Reverand Nicholas L. Gregoris is a member of the Priestly Society of Blessed John Henry Cardinal Newman and the managing editor of The Catholic Response magazine. He holds theological degrees from both the Pontifical Gregorian University and the Pontifical Faculty Marianum, he has been a guest on EWTN and other Catholic stations, and has covered various events at the Vatican. His new book Faith of the Early Church, published by New Hope Publications, is subtitled “An Ancient Apologetic for the New Evangelization”. He recently answered some questions about the book and the challenge of defending and explanation the Catholic Faith.
CWR: How would you define or describe the new evangelization? Why is the study of early Church history and Church Fathers so important to the new evangelization?
Fr. Gregoris: The “New Evangelization” is a term that was coined by St. John Paul II, especially as he looked forward to the Jubilee Year 2000, the beginning of the Third Christian Millennium. It consists in being able to share the timeless teachings of the Church with our contemporaries, with individual persons of good will who may or may not be Catholic or even Christian.
Fallen-away Catholics, disenfranchised youth, secularists, individuals who are ignorant of religious matters, or perhaps indifferent to religion, atheists, agnostics, are all groups for whom the “new evangelization” is paramount. As St. Paul, the Apostle of the Gentiles, once stated emphatically: “Woe to me! If I do not preach the Gospel!”
CWR: In particular, how might a deeper understanding of early heresies and doctrinal controversies help Catholics today to defend and live the Faith?
Fr. Gregoris: We discover, as the French saying goes that “the more things change, the more they remain the same.” There are not really many “new ideas” or original thinkers out there. Old heresies, those vehemently combated by the Fathers of the Church, rear their ugly heads from time to time and place to place. Gnosticism, for example, was a major obstacle to Christian unity in the early Church, but we have forms of “Neo-Gnosticism” floating about in our society today — various “New Age” movements and thousands who identify themselves as “spiritual” but not “religious.” Arianism, the belief that Jesus was a created being, lower than the Father, was not merely a heresy in the fourth century A.D. On the contrary, one of the primary tenets of belief for Jehovah’s Witnesses is a form of Semi-Arianism. The New World Translation of the Bible, used by most Jehovah’s Witnesses, has deliberately distorted the teaching of St. John on the Divinity of Christ in its Prologue, so that it reads: “In the beginning was the Word, and the Word was with God, and the Word was a god.”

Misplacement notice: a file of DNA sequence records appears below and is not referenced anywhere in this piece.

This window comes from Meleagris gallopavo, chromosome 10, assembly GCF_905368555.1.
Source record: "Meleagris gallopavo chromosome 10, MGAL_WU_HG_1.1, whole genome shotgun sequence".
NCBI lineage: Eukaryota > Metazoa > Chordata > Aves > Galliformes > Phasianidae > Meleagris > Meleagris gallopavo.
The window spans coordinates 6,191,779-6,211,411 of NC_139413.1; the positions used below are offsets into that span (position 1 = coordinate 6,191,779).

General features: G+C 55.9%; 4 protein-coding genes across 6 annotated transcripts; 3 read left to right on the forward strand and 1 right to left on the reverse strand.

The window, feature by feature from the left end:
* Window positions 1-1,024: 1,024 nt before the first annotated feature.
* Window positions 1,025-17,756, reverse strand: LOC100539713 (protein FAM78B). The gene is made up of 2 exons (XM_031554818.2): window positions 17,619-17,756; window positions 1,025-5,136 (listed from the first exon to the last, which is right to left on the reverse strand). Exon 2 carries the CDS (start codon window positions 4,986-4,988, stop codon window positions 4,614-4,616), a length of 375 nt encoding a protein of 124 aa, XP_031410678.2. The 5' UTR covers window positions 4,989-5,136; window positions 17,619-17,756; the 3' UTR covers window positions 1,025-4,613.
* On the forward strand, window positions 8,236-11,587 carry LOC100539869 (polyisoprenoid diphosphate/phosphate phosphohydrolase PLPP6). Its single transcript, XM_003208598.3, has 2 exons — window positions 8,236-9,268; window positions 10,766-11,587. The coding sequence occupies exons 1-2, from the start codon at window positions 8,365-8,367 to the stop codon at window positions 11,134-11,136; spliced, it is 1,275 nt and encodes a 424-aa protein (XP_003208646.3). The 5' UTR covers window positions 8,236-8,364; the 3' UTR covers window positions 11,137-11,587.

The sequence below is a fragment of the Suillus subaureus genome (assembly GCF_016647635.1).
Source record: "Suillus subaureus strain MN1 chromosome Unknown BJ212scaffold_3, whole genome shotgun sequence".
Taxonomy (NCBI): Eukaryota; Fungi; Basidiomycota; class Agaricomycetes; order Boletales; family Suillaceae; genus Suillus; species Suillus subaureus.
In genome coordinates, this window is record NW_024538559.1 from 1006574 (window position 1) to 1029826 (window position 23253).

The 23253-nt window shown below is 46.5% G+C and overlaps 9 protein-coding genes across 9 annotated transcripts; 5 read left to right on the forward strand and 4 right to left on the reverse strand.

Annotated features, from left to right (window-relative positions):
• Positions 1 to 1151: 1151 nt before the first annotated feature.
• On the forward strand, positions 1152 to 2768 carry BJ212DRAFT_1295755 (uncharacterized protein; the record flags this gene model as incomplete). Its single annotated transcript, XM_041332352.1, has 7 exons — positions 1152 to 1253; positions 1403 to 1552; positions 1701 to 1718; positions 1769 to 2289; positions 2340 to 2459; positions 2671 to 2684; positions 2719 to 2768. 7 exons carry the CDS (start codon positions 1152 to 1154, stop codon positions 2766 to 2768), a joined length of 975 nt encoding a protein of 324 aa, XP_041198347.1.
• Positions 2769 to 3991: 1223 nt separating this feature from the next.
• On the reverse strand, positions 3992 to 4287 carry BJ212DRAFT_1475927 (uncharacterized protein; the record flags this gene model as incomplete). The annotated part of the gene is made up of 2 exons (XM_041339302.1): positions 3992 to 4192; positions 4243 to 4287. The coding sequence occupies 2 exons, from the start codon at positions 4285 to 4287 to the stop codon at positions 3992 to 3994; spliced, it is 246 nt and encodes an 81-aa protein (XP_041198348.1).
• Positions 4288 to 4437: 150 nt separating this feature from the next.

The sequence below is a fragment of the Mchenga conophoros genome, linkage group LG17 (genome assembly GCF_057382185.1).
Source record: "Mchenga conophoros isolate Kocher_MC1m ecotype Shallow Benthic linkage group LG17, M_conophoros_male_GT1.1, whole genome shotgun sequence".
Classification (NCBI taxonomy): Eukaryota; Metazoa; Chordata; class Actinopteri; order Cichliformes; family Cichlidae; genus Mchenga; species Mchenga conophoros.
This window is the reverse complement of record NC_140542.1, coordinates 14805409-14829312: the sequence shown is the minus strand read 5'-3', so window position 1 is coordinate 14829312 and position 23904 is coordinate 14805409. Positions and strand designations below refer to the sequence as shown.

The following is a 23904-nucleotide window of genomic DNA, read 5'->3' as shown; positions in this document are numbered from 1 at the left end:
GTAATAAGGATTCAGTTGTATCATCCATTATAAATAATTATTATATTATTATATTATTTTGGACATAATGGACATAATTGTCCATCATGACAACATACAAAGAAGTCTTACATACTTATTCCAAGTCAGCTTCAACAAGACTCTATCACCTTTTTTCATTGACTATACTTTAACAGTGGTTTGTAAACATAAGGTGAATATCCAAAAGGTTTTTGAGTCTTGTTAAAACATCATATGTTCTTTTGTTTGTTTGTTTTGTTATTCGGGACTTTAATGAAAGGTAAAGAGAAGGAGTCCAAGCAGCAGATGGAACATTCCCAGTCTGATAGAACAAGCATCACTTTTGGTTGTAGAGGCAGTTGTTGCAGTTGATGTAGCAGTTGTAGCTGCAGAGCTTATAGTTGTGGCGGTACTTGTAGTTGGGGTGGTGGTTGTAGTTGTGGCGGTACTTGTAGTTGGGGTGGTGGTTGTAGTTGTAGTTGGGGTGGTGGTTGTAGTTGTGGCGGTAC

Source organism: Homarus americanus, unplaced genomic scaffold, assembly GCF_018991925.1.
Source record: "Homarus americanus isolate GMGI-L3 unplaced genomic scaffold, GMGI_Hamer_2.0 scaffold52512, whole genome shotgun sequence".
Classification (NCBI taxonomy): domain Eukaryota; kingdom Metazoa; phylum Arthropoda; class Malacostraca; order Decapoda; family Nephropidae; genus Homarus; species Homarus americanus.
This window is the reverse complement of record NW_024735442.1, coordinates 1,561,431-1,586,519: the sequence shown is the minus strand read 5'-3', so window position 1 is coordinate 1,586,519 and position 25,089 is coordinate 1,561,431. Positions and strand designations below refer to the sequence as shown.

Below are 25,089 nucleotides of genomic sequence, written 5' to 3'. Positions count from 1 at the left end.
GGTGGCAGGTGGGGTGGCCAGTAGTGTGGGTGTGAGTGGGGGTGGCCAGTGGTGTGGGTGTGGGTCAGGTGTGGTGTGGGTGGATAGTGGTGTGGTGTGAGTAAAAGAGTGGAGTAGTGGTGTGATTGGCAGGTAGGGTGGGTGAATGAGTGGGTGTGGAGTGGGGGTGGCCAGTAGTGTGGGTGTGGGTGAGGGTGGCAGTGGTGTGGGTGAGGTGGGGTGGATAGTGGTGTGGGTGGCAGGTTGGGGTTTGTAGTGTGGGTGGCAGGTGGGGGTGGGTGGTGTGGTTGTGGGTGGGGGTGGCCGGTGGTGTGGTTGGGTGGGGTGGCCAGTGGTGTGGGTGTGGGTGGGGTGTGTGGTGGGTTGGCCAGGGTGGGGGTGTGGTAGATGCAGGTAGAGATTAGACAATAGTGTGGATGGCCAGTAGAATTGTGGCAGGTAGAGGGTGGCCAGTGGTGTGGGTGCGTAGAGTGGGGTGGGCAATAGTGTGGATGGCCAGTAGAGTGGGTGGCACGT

CWR: What is the book’s intended readership?
Fr. Gregoris: The book had its origins in a long-term series in The Catholic Response, the periodical I serve as managing editor. The intended readership for the series was adult Catholics, students in Catholic universities and high schools, seminarians and priests, and any lover of early Church history. The popularity of the series prompted assembling the original articles into book form, however, significantly enhanced with footnotes and expanded text material.
CWR: In the light of Church history, what are the constant challenges faced by Catholics in defending the Faith? What unique challenges do Catholics face today?
Fr. Gregoris: The Fathers of the Church had to deal with internal and external assaults on the Faith: threats to Church unity from within and a hostile and hedonistic culture from without. The situation for the contemporary Church is not much different, especially in the so-called “developed” world. The Fathers engaged the problems and provided very convincing arguments.
We are also confronted today with abysmal religious illiteracy. The Church Fathers provide a thorough catechesis, which is intensely biblical and rational at one and the same time. Going to the sources of Catholic doctrine is an appealing way to present the perennial truths, being heard for the first time by all too many contemporary Catholics.
Some of the unique challenges facing Catholics today are: How to engage in evangelization that does not become proselytism; how to use technological advancements and social media appropriately in order to convey the unadulterated Gospel message; making sure that, like the Fathers of the Church, we remain faithful to the Magisterium and not substitute it with our own made-up religion, conveniently tailored to our likes and dislikes.
The Church is presently experiencing much persecution and also much growth in many parts of the world. Jesus, of course, predicted both of these realities. It behooves us to turn frequently to the writings, example and intercessory power of the Fathers of the Church, recognizing them as models to follow in order to overcome the easy temptation of “political correctness” and ” moral relativism.”
CWR: What are some of the special features of the book?
Fr. Gregoris: The book includes: copious footnotes; suggestions for further reading and study; Scriptural and apologetical indices; map of the Mediterranean world of the early Christians; numerous beautiful prints (color, black and white) of places, peoples and things associated with the world of the Fathers.
CWR: What has been the response so far? How can readers find out more about it?
It’s too early to tell how sales are going, but I am gratified that it has received endorsements from three high-ranking American prelates: Sean Cardinal O’Malley of Boston; Donald Cardinal Wuerl of Washington; and J. Francis Cardinal Stafford, former Archbishop of Denver and former President of the Pontifical Council for the Laity.
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